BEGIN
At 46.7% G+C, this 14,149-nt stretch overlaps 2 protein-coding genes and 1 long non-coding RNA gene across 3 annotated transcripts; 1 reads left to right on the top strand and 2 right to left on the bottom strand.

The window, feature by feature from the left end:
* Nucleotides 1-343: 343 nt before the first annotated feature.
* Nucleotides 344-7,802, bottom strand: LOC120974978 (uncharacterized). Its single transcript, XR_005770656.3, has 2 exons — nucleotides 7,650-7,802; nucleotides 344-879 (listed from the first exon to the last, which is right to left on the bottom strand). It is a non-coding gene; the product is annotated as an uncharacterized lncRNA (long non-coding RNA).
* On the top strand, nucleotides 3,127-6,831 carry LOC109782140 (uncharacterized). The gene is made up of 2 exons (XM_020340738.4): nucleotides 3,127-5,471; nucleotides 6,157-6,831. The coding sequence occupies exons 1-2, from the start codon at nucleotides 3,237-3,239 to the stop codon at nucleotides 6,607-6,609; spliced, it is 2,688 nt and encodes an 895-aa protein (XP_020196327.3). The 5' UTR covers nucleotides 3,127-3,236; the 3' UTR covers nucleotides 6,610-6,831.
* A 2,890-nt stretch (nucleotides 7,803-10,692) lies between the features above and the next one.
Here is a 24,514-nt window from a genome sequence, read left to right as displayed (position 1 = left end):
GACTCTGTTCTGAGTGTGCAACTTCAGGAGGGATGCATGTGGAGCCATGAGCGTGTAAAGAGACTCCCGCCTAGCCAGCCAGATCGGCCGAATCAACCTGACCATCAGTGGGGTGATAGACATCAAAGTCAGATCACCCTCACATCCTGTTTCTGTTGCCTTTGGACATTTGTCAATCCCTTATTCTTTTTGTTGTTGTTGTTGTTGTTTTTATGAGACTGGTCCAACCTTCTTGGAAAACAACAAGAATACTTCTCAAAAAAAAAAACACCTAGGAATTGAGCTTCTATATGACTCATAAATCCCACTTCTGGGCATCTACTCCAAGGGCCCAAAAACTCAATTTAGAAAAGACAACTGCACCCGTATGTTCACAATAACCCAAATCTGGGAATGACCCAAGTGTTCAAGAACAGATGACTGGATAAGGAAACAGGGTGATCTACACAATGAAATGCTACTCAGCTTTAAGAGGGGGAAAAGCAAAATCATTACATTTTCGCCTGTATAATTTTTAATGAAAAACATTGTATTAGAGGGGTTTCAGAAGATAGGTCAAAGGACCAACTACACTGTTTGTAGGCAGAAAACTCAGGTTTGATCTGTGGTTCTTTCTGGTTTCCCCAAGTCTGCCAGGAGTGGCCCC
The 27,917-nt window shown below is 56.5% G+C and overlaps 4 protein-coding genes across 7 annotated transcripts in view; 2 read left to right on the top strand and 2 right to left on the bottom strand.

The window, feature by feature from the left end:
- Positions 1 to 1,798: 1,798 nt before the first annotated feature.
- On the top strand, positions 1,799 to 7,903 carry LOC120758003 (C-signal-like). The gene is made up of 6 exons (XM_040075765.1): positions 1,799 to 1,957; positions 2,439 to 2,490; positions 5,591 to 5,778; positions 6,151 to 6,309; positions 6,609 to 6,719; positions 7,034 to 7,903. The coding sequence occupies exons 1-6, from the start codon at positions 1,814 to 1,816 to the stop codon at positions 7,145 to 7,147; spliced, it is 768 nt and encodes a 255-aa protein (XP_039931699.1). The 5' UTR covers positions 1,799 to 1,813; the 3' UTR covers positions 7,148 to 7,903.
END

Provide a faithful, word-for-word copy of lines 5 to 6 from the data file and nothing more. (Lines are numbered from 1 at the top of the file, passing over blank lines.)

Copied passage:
* On the top strand, nucleotides 3,127-6,831 carry LOC109782140 (uncharacterized). The gene is made up of 2 exons (XM_020340738.4): nucleotides 3,127-5,471; nucleotides 6,157-6,831. The coding sequence occupies exons 1-2, from the start codon at nucleotides 3,237-3,239 to the stop codon at nucleotides 6,607-6,609; spliced, it is 2,688 nt and encodes an 895-aa protein (XP_020196327.3). The 5' UTR covers nucleotides 3,127-3,236; the 3' UTR covers nucleotides 6,610-6,831.
* A 2,890-nt stretch (nucleotides 7,803-10,692) lies between the features above and the next one.